Brian: Yeah, absolutely and I think you brought up a common concern. I think the whole process of content syndication has to be very strategic. I wouldn’t say creating a blog post then having it republish on these blogs is a real worth. I think you have to have a very specific plan in mind and understanding why you are doing content syndication you give it greater visibility but in a nutshell you republish your content with partners that reach the audience that you are trying to reach. You want to ensure that you get credit for as the owner of the original content and you want to make sure that your content partners actually get traffic and engagement with their content because what’s the point of publishing a blog post on a website that doesn’t nearly get any traffic or doesn’t get searched with the same audience then that’s when spreading the content is taking much time but it isn’t worth it. So you have to be very strategic in that approach and you can choose what you want to keep as your own solely or other copy you want to syndicate. I have seen blogs that do not practice syndication with all of their content. They only choose some of it, they think that it will do better than others. It is important to incorporate content syndication as part of a greater strategy. It isn’t like the sole channel but one of many that can drive results.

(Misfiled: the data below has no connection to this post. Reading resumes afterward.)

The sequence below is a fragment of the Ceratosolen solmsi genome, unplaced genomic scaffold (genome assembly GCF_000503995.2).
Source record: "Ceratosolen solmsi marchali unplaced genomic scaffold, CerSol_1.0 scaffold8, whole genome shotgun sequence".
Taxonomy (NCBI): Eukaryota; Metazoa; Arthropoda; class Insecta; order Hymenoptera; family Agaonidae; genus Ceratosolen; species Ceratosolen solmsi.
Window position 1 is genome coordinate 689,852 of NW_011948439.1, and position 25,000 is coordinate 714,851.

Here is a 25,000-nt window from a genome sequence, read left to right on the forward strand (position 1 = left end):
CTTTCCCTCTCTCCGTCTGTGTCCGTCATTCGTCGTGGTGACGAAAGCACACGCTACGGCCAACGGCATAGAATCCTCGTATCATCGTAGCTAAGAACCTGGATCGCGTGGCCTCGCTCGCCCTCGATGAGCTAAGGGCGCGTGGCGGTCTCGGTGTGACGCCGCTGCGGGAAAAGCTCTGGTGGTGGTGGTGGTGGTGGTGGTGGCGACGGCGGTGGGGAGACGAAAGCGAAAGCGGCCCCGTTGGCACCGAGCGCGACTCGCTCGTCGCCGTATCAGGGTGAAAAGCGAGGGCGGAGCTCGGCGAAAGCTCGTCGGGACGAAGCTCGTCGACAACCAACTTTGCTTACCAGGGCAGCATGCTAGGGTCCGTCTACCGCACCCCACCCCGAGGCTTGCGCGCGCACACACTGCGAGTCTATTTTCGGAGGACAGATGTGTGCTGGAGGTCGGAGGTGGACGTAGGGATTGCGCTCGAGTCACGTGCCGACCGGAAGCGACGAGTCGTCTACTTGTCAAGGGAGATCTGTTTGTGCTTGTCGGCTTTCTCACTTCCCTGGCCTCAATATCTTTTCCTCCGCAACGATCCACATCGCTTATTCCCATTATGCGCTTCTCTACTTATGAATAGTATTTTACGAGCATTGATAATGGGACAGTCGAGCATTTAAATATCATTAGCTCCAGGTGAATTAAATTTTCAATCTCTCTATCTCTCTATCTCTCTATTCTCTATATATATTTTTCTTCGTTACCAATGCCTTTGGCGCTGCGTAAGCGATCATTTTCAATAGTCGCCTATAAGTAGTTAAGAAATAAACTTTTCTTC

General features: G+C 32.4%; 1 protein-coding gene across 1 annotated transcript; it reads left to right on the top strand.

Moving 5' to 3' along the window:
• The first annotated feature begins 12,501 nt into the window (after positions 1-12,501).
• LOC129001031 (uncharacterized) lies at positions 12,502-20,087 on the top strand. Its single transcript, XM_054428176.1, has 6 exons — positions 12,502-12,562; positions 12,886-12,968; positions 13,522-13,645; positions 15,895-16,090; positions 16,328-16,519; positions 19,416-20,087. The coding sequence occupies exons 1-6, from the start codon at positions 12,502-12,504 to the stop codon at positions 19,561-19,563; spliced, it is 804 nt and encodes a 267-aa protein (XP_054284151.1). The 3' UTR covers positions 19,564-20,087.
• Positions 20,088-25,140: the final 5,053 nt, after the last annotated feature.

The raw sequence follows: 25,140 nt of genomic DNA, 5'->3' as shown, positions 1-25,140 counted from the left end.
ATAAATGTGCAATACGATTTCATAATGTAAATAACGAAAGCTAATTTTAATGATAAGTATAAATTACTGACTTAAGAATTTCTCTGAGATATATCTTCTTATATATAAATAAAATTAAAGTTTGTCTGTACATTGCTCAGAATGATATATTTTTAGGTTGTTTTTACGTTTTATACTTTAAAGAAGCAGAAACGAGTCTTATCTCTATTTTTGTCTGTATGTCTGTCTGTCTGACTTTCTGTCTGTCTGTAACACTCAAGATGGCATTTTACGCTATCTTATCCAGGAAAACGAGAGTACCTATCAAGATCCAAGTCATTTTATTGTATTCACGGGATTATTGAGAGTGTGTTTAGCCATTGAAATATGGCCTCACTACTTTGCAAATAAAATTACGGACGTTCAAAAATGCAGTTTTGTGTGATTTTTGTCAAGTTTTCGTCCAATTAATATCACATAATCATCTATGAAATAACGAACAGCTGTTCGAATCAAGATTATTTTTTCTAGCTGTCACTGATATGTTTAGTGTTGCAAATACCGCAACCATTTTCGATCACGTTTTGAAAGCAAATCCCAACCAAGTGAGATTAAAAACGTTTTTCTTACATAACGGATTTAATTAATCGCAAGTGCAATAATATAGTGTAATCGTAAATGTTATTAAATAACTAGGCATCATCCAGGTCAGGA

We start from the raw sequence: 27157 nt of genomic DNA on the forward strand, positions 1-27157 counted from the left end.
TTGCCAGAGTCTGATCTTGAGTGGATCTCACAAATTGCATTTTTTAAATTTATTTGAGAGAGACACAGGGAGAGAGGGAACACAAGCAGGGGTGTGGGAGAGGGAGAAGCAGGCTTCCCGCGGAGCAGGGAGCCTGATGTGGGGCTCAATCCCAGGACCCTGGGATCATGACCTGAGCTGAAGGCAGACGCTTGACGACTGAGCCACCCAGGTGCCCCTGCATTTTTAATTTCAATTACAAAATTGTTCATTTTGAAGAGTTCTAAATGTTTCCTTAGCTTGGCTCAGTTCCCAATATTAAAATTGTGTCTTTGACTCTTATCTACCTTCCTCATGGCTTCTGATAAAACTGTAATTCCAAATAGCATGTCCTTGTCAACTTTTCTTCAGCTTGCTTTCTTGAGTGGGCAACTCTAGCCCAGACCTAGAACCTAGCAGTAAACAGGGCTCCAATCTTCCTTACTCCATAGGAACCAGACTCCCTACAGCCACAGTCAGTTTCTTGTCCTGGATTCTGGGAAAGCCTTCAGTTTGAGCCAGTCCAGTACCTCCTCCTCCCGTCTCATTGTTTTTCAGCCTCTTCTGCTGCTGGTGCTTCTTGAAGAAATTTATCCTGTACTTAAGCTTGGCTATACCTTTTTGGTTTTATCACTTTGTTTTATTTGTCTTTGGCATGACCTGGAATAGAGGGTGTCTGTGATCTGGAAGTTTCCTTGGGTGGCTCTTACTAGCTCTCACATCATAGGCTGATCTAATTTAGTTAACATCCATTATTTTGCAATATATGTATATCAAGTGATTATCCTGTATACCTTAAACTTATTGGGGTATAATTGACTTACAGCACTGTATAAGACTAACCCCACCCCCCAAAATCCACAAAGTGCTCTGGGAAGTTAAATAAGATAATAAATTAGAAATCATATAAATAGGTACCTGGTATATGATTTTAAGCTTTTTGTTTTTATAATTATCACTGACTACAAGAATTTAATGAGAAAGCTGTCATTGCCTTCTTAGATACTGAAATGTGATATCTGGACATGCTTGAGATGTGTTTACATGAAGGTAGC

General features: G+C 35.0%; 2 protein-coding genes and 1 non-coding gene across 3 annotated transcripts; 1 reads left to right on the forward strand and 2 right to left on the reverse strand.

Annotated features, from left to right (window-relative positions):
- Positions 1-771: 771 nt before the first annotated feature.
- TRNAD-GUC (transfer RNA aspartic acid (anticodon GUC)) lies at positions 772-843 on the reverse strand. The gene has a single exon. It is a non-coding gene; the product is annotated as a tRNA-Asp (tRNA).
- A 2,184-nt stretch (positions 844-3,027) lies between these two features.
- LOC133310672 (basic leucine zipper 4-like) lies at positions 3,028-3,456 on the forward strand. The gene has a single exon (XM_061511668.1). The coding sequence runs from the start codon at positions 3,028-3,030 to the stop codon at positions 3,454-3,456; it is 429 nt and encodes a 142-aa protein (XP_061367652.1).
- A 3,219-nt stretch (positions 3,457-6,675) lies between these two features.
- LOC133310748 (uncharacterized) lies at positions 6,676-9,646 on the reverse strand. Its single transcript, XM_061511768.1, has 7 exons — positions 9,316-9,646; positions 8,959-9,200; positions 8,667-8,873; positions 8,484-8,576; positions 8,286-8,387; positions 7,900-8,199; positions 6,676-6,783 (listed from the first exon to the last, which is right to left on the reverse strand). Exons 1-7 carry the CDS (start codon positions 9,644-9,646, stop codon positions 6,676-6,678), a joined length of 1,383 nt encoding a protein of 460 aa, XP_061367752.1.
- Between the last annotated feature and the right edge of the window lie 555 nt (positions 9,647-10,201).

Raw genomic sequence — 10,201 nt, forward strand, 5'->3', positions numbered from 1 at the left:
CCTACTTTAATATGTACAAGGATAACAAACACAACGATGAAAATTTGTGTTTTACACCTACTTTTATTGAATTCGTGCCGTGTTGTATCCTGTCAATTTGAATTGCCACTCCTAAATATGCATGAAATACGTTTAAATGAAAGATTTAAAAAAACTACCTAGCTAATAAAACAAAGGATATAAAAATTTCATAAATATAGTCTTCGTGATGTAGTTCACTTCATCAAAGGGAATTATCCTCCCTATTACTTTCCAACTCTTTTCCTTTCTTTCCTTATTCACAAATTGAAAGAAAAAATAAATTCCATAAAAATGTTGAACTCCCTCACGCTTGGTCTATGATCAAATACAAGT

James: Yeah, well let’s loop back to the strategy in a moment. I certainly want to dig a little bit deeper on evaluating syndication partners and what quite you might have in place to sort of pick out what would be good syndication relationships and what might not be. But let’s move things forward by talking about the kind of the nuts and bolts process of getting your content syndicated. Do you have yourself Brian a formula that our listener could follow for hooking up these syndication relationships?